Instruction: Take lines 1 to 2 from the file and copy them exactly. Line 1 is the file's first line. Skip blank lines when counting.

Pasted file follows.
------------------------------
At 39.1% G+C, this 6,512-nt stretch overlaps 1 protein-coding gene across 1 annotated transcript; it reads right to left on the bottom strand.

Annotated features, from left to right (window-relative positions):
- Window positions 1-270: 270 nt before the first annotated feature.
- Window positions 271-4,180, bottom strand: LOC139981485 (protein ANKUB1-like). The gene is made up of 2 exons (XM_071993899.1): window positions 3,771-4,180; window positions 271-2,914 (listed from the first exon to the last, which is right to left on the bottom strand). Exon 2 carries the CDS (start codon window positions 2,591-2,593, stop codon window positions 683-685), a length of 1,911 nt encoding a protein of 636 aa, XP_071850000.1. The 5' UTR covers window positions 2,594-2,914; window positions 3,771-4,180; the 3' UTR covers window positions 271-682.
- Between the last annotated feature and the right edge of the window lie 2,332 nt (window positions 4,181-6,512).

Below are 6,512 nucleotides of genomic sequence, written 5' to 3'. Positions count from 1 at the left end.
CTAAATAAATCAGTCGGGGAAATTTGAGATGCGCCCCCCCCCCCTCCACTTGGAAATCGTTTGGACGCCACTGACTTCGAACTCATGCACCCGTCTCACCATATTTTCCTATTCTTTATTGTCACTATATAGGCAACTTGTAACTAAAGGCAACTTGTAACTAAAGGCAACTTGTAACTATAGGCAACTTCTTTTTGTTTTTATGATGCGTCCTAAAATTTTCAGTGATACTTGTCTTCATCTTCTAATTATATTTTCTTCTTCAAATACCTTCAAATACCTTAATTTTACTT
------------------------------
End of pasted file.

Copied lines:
At 39.1% G+C, this 6,512-nt stretch overlaps 1 protein-coding gene across 1 annotated transcript; it reads right to left on the bottom strand.

Annotated features, from left to right (window-relative positions):